2011 and beyond part 2

The cotton and production shortages of the previous blog takes me to an article in The Sunday Times asking if this spells the end of the £5 dress. It started with a story of Lorna Kenyon and her friends taking the ‘Primark Cocktail Challenge’. This involved buying a cocktail at Claridges (around £17 + tip) and buying an outfit in Primark, Oxford Street, for the same price or less. At the time it was not difficult to pick up a dress, shoes and clutch bag for less than £20.

However, add into the mix the VAT change to 20% in January and retailers are not going to be able to absorb all the increases. The consensus seems to be that retailers will try keep their basics at the same level, either by reducing margins or cutting out details on the products, and try to get it back on the higher margin items. For example if you can keep a basic item at £9.95 the public may still perceive the retailer as ‘value for money’ and be more accepting of a fashion item increase from £24.95 to £29.95.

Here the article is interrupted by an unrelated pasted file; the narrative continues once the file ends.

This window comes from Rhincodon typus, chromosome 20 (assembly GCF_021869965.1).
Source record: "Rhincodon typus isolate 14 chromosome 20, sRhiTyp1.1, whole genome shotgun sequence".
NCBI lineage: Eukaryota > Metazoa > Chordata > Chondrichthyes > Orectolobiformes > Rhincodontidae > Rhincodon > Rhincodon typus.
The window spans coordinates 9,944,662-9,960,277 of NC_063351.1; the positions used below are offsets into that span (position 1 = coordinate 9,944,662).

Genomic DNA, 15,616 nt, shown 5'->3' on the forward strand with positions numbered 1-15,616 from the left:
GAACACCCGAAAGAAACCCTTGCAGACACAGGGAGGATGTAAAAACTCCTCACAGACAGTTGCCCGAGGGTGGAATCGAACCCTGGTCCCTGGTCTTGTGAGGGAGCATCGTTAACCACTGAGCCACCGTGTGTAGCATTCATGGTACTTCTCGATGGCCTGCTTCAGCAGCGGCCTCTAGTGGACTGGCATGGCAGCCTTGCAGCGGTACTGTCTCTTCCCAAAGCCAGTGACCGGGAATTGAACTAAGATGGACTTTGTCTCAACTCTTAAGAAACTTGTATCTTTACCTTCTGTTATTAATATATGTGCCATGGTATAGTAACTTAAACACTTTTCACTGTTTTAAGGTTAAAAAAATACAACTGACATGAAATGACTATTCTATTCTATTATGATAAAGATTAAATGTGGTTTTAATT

I’m reminded of a story of a friend who needed to go to a DIY store for a ‘sink plunger’. Any idea how much they cost? No neither did he, as you buy them once every 10 years or so and forget what the last one cost. Was it £1.95, £4.95 or £9.95? Whatever it was, he needed it and was going to buy it. He wasn’t even going to bother going to other DIY stores to price check. Incidentally the prices here  are between £1.46- £17.98.

The point is that, the customer does not know your purchase price, so don’t slavishly apply set mark-ups to all products but apply intelligent pricing for Spring 2011. Just be careful to factor into your gross margins that you will be likely to sell a lot more of the basics at £9.95 than the fashion items at £29.95.

I bet you wish you’d paid more attention in maths lessons now!!!

Tony Heywood – Gilcrest Services Ltd
Retail Troubleshooter
Business Turnaround and Recovery

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